Eupalinos (1st Part)
Returning to this blog after a long hiatus, I'm providing scattered notes and reflections which I'll try to bring into focus later, in subsequent posts. Even the most casual reader will know that my posts can be grab bags of sorts, gathering in various materials that lie close to hand – on the shelves of my library, or gleanings from current reading in various publications. That said, I've been working on this blog post for quite a while, raking in ideas and associations that would invent, expose, or ideally, clarif the underlying theme of this post. That process remains incomplete, but given the long hiatus, I'm eager to put something up, if only as placeholder (hence the "1st Part" of my title here).
I'd first begun this post on reading a review of the collected essays of Hans Blumenberg, a name I've known for many years (he's written among other things on the Copernican Revolution, a subject of long and abiding interest for me). Toward the end of the piece, the reviewer quoted briefly from one of the essays in the book which immediately piqued my interest. Here's that quote:
Rejecting eternal truths and definitive certainties, Blumenberg was fascinated by those precious interruptions and "disturbances" of the lifeworld that "resist being converted back into authenticity and "logicality", those stumbling blocks that help "dismantle the obvious" and prompt us to think anew. Nachträglichkeit, "pensiveness", was a crucial term for him, conveying the meandering of "real" everyday thinking in its circuitousness, pauses and delays. For Blumenberg, man was first and foremost a "creature who hesitates", and he made repeated reference to Paul Valéry's dialogue Eupalinos, in which an imagined young Socrates encounters an "ambiguous object" on the seashore that eludes identification and classification. Confounded, Socrates throws it back into the sea, only to regret his action moments later. By exposing to view the liminal spaces between the lifeworld and theoretical enquiry, pensiveness "let the indeterminacy stand" and offered the aesthetic potential of returning a completely determined realty to its state of pure possibility". For Blumenberg, only by "break[ing] open the immunization of consciousness ... by means of paradox, contradiction, and the absurd" could something be shown to be truly possible.
I've reproduced more of this quote than absolutely necessary, but context is always helpful, and who knows? I may want to refer later to what may at first seem extraneous. But for the moment, I'll isolate a few ideas from this mix and focus on them briefly. The first is those "precious interruptions and 'disturbances' of the lifeworld", so important to Blumenberg; without which, by the way, there would likely be no art, no poetry, no science. In fact artists, poets, and scientists make a regular practice of "meandering" in order to engage with the motivating forces of "paradox, contradiction, and the absurd". And this experience of "disturbances" is testified it seems everywhere these days. In a recent issue of the Brooklyn Rail, for example, artist Ahmed Alsoudani credits his inspiration -- and ongoing motivation – to his reading of contemporary poets: "Their work puts me in an uncomfortable, unstable situation. I'm sometimes pushed to the edge and, in order not to fall, I go to my canvas to do something with it." (February 2022, interview with Ann C. Collins)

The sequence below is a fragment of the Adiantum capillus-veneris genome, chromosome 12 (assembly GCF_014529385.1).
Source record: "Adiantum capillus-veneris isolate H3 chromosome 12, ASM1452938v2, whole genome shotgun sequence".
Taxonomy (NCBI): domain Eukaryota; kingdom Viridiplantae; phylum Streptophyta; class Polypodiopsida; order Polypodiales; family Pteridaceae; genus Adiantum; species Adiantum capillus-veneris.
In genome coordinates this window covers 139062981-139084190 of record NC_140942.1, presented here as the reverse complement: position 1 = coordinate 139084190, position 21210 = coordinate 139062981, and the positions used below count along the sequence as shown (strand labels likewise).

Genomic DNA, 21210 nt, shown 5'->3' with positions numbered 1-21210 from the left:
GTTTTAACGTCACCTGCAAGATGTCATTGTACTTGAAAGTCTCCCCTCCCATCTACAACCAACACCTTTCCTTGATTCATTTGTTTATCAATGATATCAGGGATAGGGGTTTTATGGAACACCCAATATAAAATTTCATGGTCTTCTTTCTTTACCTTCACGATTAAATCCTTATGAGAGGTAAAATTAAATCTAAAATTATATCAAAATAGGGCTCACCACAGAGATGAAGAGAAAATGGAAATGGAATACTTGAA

Okay. Back to Blumenberg. So far I've left out what for me is the salient part of the Blumenberg quote: the reference to Paul Valéry's imaginary "Socratic" dialog, "Eupalinos". This connection may be unclear at first, but I'll get to that, "by a commodius vicus of recirculation", as James Joyce would have it. Meanwhile, here's something on Eupalinos, with more to come later:
Eupalinos was a Greek engineer who in the 6th century BCE designed a tunnel, or viaduct, to supply water to the principle town of Samos, an island in the Aegean Sea (birthplace of Pythagoras, by the way; Blumenberg touches on the twinned themes of music and architecture, and makes reference to Pythagoras only briefly, in a footnote). Long considered a notable or even remarkable feat of ancient engineering, the aqueduct functioned reliably for centuries, until finally abandoned during the Byzantine era, in the 7th century CE. As Blumenberg suggests, Valéry's dialog was a profound consideration of the Platonic theory of forms, of permanence, and of beauty. But here I confess that this has little to do with my immediate interest in Valéry's imaginary dialog. Instead, my interest is likely more superficial – arising from Blumenberg's reference to Valéry's "objet ambigu" (Blumenberg's essay is titled "Socrates and the objet ambigu").
In his imaginary dialog Valéry has Socrates describe an incident involving a mysterious object he found while walking along the beach. He picks it up, hefts it, puzzles over it, then recommits it to the sea. Valéry's Socrates recalls that,
I found one of those things cast up by the sea; a white thing of the most pure whiteness; polished and hard and smooth and light. It shone in the sun on the licked sand, that is somber and spark-bestrewn. I took it up; I blew upon it; I rubbed it against my cloak, and its singular shape suspended all my other thoughts. Who made thee? I pondered. Thou resemblest nothing, and yet thou art not shapeless. Art thou a sport of nature, O nameless thing, that art come to me by the will of the gods, in the midst of the refuse that the sea this night has flung from her?